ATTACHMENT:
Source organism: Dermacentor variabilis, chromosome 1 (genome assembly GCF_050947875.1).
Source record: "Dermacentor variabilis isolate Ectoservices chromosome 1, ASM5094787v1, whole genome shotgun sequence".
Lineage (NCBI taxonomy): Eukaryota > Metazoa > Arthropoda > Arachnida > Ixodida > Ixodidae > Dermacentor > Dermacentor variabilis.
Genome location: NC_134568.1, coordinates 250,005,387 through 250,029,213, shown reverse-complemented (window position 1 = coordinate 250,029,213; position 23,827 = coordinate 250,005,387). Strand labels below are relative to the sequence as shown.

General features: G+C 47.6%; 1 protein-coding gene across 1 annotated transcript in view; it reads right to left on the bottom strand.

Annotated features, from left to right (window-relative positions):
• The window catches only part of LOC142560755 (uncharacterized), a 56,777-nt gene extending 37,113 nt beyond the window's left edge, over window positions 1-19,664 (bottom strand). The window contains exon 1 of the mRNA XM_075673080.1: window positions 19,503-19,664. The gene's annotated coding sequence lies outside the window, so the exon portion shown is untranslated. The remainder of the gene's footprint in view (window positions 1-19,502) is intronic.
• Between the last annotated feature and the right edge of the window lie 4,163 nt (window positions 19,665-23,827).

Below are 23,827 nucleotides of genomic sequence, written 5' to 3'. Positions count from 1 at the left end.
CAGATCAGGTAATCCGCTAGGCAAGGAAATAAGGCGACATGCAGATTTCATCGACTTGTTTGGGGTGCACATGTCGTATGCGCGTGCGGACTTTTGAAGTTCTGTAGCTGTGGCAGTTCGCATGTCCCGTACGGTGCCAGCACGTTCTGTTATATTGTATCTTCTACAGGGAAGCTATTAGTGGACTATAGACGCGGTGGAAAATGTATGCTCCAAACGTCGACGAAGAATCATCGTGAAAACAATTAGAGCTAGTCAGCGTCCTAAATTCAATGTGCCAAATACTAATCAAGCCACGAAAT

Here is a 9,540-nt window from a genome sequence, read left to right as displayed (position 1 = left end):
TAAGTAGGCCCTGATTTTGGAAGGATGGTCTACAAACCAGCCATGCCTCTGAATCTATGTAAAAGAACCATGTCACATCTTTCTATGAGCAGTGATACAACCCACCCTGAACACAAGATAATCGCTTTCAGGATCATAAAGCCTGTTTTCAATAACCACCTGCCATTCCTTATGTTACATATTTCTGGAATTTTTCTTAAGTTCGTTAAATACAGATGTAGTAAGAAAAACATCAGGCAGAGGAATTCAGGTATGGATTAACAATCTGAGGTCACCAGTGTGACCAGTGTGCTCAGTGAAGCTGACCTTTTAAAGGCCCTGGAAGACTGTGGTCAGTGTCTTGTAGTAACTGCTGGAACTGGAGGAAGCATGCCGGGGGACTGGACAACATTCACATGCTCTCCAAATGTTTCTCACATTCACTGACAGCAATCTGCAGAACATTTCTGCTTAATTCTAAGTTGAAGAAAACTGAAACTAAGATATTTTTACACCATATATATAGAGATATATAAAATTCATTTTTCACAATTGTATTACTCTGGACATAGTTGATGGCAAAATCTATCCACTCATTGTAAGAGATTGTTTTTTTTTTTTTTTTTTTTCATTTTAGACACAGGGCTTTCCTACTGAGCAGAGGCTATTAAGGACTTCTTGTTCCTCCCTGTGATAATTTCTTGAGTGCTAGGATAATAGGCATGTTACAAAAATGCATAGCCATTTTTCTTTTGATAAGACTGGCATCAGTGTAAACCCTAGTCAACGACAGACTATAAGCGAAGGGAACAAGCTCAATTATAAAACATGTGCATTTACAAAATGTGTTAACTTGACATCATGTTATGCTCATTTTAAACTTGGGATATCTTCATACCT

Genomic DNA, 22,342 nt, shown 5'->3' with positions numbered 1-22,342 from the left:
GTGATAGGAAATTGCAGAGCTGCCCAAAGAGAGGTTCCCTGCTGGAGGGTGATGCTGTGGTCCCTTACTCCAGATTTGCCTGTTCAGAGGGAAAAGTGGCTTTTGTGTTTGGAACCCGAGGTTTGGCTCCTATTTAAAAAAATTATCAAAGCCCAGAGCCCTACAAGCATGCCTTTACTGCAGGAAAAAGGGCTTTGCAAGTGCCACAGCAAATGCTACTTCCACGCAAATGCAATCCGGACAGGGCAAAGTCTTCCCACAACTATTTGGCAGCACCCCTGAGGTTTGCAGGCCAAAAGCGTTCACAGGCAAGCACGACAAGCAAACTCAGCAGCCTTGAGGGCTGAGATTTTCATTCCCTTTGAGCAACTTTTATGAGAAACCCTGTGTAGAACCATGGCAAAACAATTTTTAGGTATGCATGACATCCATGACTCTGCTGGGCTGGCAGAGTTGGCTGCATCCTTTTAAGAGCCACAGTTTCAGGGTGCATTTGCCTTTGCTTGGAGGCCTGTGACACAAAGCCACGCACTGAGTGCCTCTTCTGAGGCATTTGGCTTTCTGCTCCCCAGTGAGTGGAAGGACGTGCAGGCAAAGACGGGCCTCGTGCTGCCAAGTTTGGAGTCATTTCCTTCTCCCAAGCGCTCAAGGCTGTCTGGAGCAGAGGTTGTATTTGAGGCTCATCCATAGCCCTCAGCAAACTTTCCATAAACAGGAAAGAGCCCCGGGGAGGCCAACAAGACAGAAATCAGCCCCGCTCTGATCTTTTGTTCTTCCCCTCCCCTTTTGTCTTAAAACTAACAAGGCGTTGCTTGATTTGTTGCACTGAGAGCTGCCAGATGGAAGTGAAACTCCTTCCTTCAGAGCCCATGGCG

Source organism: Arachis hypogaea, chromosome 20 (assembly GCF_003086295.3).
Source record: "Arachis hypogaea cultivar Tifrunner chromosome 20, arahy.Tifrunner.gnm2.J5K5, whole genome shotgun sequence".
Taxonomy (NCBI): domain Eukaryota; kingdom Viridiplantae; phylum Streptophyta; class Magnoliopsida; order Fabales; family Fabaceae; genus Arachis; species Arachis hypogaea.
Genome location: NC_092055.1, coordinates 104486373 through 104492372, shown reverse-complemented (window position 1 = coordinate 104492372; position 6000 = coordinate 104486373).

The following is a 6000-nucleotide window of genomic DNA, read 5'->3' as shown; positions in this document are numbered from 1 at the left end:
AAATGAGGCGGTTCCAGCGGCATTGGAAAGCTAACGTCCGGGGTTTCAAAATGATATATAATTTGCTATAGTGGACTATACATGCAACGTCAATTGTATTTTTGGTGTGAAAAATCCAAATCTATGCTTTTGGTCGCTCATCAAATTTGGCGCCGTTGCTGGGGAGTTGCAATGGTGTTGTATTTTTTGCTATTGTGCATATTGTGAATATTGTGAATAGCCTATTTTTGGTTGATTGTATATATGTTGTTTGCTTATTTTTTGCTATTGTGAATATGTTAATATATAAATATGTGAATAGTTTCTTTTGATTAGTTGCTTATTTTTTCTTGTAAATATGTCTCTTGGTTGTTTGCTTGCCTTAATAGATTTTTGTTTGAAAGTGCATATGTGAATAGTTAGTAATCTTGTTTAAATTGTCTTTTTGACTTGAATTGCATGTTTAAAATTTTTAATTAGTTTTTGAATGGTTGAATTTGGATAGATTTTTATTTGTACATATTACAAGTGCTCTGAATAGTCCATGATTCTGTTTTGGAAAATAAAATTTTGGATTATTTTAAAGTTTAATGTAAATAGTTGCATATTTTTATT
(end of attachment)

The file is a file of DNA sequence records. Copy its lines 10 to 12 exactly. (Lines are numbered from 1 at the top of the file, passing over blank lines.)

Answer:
CAGATCAGGTAATCCGCTAGGCAAGGAAATAAGGCGACATGCAGATTTCATCGACTTGTTTGGGGTGCACATGTCGTATGCGCGTGCGGACTTTTGAAGTTCTGTAGCTGTGGCAGTTCGCATGTCCCGTACGGTGCCAGCACGTTCTGTTATATTGTATCTTCTACAGGGAAGCTATTAGTGGACTATAGACGCGGTGGAAAATGTATGCTCCAAACGTCGACGAAGAATCATCGTGAAAACAATTAGAGCTAGTCAGCGTCCTAAATTCAATGTGCCAAATACTAATCAAGCCACGAAAT

Here is a 9,540-nt window from a genome sequence, read left to right as displayed (position 1 = left end):
TAAGTAGGCCCTGATTTTGGAAGGATGGTCTACAAACCAGCCATGCCTCTGAATCTATGTAAAAGAACCATGTCACATCTTTCTATGAGCAGTGATACAACCCACCCTGAACACAAGATAATCGCTTTCAGGATCATAAAGCCTGTTTTCAATAACCACCTGCCATTCCTTATGTTACATATTTCTGGAATTTTTCTTAAGTTCGTTAAATACAGATGTAGTAAGAAAAACATCAGGCAGAGGAATTCAGGTATGGATTAACAATCTGAGGTCACCAGTGTGACCAGTGTGCTCAGTGAAGCTGACCTTTTAAAGGCCCTGGAAGACTGTGGTCAGTGTCTTGTAGTAACTGCTGGAACTGGAGGAAGCATGCCGGGGGACTGGACAACATTCACATGCTCTCCAAATGTTTCTCACATTCACTGACAGCAATCTGCAGAACATTTCTGCTTAATTCTAAGTTGAAGAAAACTGAAACTAAGATATTTTTACACCATATATATAGAGATATATAAAATTCATTTTTCACAATTGTATTACTCTGGACATAGTTGATGGCAAAATCTATCCACTCATTGTAAGAGATTGTTTTTTTTTTTTTTTTTTTTCATTTTAGACACAGGGCTTTCCTACTGAGCAGAGGCTATTAAGGACTTCTTGTTCCTCCCTGTGATAATTTCTTGAGTGCTAGGATAATAGGCATGTTACAAAAATGCATAGCCATTTTTCTTTTGATAAGACTGGCATCAGTGTAAACCCTAGTCAACGACAGACTATAAGCGAAGGGAACAAGCTCAATTATAAAACATGTGCATTTACAAAATGTGTTAACTTGACATCATGTTATGCTCATTTTAAACTTGGGATATCTTCATACCT